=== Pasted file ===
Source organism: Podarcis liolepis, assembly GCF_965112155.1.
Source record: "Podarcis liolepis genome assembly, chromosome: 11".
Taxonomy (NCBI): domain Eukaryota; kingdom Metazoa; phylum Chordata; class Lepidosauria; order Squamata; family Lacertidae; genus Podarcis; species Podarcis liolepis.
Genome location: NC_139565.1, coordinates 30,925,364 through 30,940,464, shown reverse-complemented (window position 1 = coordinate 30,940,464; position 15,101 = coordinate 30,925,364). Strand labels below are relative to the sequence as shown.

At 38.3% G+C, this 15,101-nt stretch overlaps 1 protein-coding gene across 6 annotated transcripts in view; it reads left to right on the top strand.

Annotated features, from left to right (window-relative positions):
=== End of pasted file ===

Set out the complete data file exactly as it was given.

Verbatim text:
Source organism: Podarcis liolepis, assembly GCF_965112155.1.
Source record: "Podarcis liolepis genome assembly, chromosome: 11".
Taxonomy (NCBI): domain Eukaryota; kingdom Metazoa; phylum Chordata; class Lepidosauria; order Squamata; family Lacertidae; genus Podarcis; species Podarcis liolepis.
Genome location: NC_139565.1, coordinates 30,925,364 through 30,940,464, shown reverse-complemented (window position 1 = coordinate 30,940,464; position 15,101 = coordinate 30,925,364). Strand labels below are relative to the sequence as shown.

At 38.3% G+C, this 15,101-nt stretch overlaps 1 protein-coding gene across 6 annotated transcripts in view; it reads left to right on the top strand.

Annotated features, from left to right (window-relative positions):